has had an enjoyable string of best-sellers. Remember
"Getting to Happy," "Waiting to
Exhale" and "How Stella Got Her Groove
Back"? Remember "Mama"? Well, you wonít
likely forget Terry McMillanís "Who Asked
its 383 pages, McMillan introduces us to Betty Jean
Butler, the rock of an African-American family weighed
down by race, gender issues, economic challenges and,
yes, family secrets.
she took some questions:
Itís been three years since your last book. Why did
you make us wait so long?
Nothing. I have to make this stuff up. I donít think
thatís a long time. Plus itís kind of hard to
separate characters youíve been living with for a long
time from new ones. Itís like starting a new
relationship with a new guy or girl when you havenít
got over the last one.
What was your inspiration for ĎWho Asked You?í?
I wouldnít say I was inspired to write. I was more
curious. Iíve always wondered about grandparents and
grandmothers in particular who end up raising their
grandchildren. There are at least 6 million in this
country. I just wondered how they did it and what it
might feel like to be two-thirds into your life and have
to parent again. I was also curious about people who are
always trying to tell other people how to live their
lives or offer advice without looking at their own
behavior. They can be super critical but donít turn
the lens on themselves.
You take on a lot of weighty issues: homosexuality,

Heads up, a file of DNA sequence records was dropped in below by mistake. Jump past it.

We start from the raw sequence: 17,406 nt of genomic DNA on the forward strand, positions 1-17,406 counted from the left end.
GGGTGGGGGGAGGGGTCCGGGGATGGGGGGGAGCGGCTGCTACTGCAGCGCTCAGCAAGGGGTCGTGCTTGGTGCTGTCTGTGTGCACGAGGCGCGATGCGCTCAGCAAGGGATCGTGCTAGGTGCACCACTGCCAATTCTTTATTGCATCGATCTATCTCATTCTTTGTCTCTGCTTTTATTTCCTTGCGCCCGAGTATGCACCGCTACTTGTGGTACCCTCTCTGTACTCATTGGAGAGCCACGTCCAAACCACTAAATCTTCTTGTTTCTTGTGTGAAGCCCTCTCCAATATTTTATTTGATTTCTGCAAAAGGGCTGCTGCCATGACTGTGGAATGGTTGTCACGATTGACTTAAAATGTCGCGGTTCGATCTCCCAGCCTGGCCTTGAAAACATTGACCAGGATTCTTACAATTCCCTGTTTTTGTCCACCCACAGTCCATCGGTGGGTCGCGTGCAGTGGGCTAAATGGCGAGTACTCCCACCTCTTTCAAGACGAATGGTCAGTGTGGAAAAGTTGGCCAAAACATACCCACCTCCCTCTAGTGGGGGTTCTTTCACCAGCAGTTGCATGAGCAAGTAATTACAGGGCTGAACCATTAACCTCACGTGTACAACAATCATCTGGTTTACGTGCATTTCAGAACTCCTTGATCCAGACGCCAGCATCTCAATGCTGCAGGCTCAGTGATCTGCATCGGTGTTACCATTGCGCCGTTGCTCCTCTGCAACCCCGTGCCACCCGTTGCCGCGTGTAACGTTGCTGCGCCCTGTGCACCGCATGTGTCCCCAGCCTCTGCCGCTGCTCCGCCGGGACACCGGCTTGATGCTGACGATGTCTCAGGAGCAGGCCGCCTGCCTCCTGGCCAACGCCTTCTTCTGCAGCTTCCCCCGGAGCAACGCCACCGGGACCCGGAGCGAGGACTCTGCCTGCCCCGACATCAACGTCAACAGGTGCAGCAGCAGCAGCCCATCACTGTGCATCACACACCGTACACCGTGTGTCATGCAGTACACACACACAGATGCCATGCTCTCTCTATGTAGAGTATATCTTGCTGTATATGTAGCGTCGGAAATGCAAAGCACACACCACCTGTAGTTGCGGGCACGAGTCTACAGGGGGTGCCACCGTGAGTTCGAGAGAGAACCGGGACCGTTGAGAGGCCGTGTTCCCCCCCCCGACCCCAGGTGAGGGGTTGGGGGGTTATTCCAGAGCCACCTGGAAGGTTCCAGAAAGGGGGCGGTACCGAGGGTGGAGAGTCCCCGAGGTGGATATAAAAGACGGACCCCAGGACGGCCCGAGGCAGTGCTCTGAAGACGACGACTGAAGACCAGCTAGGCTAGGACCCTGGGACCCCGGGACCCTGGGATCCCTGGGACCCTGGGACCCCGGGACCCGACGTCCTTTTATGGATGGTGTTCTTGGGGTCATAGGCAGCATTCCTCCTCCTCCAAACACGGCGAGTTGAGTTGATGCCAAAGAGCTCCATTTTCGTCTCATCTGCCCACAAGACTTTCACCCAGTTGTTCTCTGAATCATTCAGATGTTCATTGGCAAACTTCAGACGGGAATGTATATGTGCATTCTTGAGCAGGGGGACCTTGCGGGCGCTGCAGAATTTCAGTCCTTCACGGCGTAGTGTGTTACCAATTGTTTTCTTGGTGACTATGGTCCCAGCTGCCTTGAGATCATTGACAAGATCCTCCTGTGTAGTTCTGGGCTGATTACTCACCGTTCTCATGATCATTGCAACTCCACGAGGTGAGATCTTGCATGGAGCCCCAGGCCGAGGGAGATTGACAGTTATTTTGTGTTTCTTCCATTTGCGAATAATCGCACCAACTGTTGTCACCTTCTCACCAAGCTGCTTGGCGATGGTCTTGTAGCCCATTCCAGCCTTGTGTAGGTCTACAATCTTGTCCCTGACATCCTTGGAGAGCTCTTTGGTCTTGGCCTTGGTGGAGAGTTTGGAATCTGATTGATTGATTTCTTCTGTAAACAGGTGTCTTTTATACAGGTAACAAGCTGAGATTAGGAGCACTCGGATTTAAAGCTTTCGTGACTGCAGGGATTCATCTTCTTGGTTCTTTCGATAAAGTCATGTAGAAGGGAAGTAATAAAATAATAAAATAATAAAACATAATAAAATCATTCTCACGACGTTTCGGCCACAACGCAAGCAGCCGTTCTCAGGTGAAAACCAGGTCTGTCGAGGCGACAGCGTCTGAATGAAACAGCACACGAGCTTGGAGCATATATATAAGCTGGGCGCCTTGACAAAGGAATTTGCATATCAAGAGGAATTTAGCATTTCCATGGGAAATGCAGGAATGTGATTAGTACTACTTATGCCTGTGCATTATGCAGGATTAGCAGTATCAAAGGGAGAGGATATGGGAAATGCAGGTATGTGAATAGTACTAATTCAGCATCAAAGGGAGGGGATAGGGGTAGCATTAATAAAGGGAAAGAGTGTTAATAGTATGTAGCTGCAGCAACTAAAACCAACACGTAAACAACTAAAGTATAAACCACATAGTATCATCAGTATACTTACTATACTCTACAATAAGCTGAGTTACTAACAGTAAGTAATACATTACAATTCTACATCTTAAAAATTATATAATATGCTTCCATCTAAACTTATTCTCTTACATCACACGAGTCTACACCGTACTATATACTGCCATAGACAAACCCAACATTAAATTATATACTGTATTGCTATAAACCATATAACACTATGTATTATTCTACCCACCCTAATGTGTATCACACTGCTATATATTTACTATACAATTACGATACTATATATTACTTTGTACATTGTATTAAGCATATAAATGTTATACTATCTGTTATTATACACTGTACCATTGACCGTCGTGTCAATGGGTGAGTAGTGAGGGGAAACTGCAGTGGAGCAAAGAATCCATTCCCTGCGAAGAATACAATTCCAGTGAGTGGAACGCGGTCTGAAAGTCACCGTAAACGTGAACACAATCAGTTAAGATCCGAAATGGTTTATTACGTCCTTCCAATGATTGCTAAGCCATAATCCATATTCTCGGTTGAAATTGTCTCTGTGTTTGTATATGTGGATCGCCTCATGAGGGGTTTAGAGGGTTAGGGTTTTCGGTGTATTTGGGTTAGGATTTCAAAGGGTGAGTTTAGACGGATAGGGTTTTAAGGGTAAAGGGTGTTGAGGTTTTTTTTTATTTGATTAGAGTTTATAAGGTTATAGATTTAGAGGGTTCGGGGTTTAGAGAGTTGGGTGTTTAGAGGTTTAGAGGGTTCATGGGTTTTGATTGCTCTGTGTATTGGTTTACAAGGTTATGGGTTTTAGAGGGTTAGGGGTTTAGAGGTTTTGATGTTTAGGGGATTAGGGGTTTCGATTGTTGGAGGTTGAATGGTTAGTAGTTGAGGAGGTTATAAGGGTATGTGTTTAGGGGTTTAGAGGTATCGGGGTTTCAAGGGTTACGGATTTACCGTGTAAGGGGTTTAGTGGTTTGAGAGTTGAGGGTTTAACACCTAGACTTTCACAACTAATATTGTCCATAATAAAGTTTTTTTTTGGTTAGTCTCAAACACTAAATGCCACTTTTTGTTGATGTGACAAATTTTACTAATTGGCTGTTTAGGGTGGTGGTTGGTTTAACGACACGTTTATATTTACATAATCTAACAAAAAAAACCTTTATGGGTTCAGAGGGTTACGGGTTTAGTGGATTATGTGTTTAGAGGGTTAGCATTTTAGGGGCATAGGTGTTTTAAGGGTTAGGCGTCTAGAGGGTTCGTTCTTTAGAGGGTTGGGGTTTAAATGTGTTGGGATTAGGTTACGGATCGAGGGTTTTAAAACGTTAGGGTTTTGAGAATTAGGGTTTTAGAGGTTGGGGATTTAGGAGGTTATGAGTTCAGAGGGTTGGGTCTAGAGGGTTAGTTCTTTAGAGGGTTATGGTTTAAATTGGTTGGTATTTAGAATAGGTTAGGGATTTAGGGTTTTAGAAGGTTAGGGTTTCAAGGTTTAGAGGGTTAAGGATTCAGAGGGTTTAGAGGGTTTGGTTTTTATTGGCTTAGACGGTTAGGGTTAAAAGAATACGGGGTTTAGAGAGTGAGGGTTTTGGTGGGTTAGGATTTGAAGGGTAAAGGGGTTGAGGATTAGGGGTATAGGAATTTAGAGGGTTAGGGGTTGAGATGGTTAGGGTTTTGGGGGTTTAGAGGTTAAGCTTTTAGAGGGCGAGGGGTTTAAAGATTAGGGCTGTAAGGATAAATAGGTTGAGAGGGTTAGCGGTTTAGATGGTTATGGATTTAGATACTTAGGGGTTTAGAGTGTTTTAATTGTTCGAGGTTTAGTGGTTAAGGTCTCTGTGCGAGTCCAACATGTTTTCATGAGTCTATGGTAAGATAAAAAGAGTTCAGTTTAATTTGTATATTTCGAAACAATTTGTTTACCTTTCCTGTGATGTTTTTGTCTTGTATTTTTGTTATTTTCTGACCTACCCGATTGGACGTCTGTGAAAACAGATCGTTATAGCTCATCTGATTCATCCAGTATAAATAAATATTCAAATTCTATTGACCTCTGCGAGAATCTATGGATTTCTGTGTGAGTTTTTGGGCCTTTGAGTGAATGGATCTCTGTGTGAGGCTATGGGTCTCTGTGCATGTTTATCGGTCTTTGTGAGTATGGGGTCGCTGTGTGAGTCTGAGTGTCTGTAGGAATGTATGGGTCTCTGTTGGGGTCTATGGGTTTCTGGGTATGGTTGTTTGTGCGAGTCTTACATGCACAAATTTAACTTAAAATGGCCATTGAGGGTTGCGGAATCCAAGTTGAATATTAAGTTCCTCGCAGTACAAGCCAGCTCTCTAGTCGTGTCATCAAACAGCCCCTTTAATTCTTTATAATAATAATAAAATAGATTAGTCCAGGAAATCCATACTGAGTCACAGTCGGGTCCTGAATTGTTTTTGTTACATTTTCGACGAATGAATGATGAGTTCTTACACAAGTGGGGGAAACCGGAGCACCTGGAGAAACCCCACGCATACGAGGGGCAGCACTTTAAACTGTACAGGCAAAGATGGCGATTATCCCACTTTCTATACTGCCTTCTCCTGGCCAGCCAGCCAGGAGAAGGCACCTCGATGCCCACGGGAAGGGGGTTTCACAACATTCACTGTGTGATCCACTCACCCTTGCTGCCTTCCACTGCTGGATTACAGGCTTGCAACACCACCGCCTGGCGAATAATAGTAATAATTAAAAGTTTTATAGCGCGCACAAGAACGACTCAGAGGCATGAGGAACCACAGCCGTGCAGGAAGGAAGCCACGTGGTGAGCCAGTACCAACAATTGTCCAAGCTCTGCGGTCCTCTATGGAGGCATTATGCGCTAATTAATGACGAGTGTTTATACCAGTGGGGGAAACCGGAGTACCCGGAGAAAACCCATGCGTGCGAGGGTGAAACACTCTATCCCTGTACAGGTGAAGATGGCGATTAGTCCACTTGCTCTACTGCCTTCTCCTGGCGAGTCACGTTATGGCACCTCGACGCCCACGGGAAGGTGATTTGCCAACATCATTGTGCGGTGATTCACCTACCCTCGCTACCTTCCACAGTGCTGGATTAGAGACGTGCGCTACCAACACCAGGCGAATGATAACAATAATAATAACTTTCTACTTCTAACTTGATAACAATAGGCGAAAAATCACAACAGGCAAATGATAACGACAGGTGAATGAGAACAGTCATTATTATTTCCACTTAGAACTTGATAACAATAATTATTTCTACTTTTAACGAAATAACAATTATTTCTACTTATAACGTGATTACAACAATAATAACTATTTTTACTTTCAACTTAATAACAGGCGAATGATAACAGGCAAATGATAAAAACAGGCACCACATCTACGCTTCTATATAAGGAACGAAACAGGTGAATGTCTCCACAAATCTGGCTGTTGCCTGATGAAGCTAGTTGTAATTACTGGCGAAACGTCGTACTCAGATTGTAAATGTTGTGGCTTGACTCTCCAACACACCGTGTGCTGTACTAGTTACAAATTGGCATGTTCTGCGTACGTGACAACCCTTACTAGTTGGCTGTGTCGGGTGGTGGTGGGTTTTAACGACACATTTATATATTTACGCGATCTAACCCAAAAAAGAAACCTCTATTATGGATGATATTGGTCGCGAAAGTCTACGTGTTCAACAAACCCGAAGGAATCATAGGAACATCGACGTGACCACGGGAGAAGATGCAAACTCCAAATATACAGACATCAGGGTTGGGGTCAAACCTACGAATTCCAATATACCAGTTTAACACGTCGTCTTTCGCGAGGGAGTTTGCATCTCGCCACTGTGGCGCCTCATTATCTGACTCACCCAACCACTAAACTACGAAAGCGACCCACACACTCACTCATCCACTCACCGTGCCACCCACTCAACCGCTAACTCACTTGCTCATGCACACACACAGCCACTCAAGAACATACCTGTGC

interracial relationships, grandparents raising their
grandchildren, drug addiction and incarceration. Why so
I think our lives arenít as linear or singularly
focused as weíd like to think. People are faced with
different issues simultaneously. They have to come to
terms with those issues and rise above their own
insecurities, their own flaws. When they can do that,
they can begin taking baby steps to deal with them and
thereby create more opportunity for hope. In the end,
thatís pretty much all we have and thatís why I tell
They always say, write what you know. How much of this
draws from your own life experiences?
None of it, but I did my homework. I research all of my
characters. I relied on three different books on
grandparenting. I talked to people who were living this.
Describe the perfect conditions for writing.
I donít know if that really exists. Right now, Iím
in a hotel and itís very quiet and itís raining
outside. If I didnít have anything else to do, this
would work. At home, I get up at 5 a.m. I have my coffee
and itís dark outside and I love it. Thatís pretty
much it. I donít have a set number of hours I write. I
write until Iím emotionally exhausted or Iíve
written myself into a corner.
Youíve produced at least eight titles since you
launched your career. Which of them did you have the
most fun writing?
I think Iíd probably say "Waiting to
Exhale," but itís not the book Iím most proud
of. I had a good time telling the story and a lot of
women identified with it. But I would say emotionally,
that isnít the book that lifted me.